Saturday, September 28, 2013

Book Review: Dick Francis's Refusal by Felix Francis

Dick Francis's Refusal
Author: Felix Francis
Publication: Putnam Adult (September 3, 2013)

Description: Dick Francis’s beloved investigator Sid Halley returns in the riveting new mystery by New York Times–bestselling author Felix Francis.

Six years ago, investigator Sid Halley retired for good. He’d been harassed, beaten, shot, even lost a hand to his investigating business, and enough was enough. For the sake of his wife and new daughter he gave up that life of danger and uncertainty, and he thought nothing would ever lure him back into the game.

He thought wrong. Sir Richard Stewart, chairman of the racing authority, begs Sid to investigate a series of dodgy races. Sid adamantly refuses, but the following day, Sir Richard is found dead under suspicious circumstances. And then a man with an Irish accent contacts Sid, telling him to deliver a whitewashed report about the suspected race-fixing . . . or else.

At first Sid ignores these warnings, knowing that once he submits to this criminal bully, he will forever be under his control. But as the intimidation tactics escalate—and Sid’s own family comes under threat—Sid realizes he must meet his enemy head-on . . . or he might pay the ultimate price for his refusal.

My Thoughts: Sid Halley retired from being a private investigator and is now living near his ex-father-in-law with his wife and six-year-old daughter. He is working as an investor and telling himself that his life if satisfying. When someone high in command of British horse racing asks Sid to investigate what looks like race fixing, Sid refuses. When that person is found dead of an apparent suicide the next day, Sid is interested but still unwilling to be involved.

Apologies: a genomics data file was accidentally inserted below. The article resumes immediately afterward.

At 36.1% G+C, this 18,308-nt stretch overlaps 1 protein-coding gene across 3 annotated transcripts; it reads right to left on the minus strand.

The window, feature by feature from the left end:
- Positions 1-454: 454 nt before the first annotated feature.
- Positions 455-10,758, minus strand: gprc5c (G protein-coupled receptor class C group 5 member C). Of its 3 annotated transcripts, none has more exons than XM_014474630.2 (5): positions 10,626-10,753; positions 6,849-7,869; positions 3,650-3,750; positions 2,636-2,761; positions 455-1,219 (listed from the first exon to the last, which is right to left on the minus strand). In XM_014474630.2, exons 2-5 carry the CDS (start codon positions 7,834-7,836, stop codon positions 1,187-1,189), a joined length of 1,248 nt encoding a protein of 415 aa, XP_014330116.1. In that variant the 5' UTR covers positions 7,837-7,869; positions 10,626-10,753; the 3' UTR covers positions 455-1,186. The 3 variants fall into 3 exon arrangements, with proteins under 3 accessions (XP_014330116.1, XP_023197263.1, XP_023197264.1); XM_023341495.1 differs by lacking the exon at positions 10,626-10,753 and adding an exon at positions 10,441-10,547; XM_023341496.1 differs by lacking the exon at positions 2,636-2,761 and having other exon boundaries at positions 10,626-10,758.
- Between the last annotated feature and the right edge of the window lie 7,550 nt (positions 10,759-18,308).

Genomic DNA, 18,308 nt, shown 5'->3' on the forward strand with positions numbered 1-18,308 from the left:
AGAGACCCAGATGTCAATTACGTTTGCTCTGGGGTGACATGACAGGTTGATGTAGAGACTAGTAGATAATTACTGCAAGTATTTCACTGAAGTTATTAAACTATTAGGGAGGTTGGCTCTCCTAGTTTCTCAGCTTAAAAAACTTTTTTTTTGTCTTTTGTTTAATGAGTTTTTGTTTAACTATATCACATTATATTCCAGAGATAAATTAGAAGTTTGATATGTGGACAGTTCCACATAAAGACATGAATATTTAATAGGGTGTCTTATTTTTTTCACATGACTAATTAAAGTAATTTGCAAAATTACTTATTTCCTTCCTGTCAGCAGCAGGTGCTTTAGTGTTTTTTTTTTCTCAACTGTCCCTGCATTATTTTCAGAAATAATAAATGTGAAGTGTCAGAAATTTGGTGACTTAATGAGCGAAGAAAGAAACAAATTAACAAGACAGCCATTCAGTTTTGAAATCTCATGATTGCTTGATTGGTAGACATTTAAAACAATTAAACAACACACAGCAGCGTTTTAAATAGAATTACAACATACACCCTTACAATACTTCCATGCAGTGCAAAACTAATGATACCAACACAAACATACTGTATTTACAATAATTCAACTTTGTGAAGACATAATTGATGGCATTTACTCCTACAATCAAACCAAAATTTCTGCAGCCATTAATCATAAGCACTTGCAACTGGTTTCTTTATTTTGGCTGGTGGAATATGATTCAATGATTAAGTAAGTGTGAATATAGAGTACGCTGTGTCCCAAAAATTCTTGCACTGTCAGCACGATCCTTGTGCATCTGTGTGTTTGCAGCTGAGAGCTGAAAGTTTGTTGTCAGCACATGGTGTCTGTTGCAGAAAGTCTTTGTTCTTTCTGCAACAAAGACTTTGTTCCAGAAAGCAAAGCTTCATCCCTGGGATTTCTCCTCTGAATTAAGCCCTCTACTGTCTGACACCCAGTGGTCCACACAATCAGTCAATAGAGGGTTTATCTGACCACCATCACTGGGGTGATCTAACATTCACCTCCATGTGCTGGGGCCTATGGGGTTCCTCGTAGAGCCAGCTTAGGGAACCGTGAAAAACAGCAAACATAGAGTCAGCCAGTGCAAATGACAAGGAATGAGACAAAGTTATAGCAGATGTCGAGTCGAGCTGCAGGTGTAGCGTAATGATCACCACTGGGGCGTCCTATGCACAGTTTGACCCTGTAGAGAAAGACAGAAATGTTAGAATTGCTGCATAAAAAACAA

It takes a threatening phone call that demands Sid sign off on a report indicating that nothing is going one and the kidnapping of his young daughter before Sid gets involved. Luckily, Saskia is home almost before Sid knew she was missing but the threat is very clear. Sid isn't the type to let threats keep him from doing what he knows is right but threats to the safety of his wife and child do give him pause.

When Sid starts to investigate, the villain throws more trouble Sid's way. This time Sid is accused of abusing his child and taking pornographic pictures which were found in his garden shed. While that does cause a lot of trouble including the loss of his computer and cell phone and the necessity of moving to the Admiral's house, Sid perseveres. He feels that the only way his family will ever be safe is for him to get rid of the villain who is causing all the trouble. 

Many of Sid's old colleagues are no longer available to assist him but Chico Barnes still is. Chico is a great character and very helpful to Sid. Together the two of them investigate and come up with a plan to end the threat to Sid's life and family.

Also in this story, Sid learns of hand and arm transplants and sees an opportunity to finally get rid of the prosthesis that has been a part of his life for fourteen years. He has always hated it and is willing to take the risk of the surgery for the possibility of having a flesh and blood left arm.

The story was exciting, the villain looked to be invincible, and Sid Halley was as courageous and stubborn as always in this book. I recommend it to fans of mysteries and especially to those who have read the other books about Sid Halley by Dick Francis. 

Favorite Quote:
These days, we are all so used to having cell phones and the internet immediately at hand that we feel completely at a loss without them. It's as if we are addicted to the contact with the world at large and are unable to cope with even a few hours of digital isolation.
I bought this one. You can buy your copy here.

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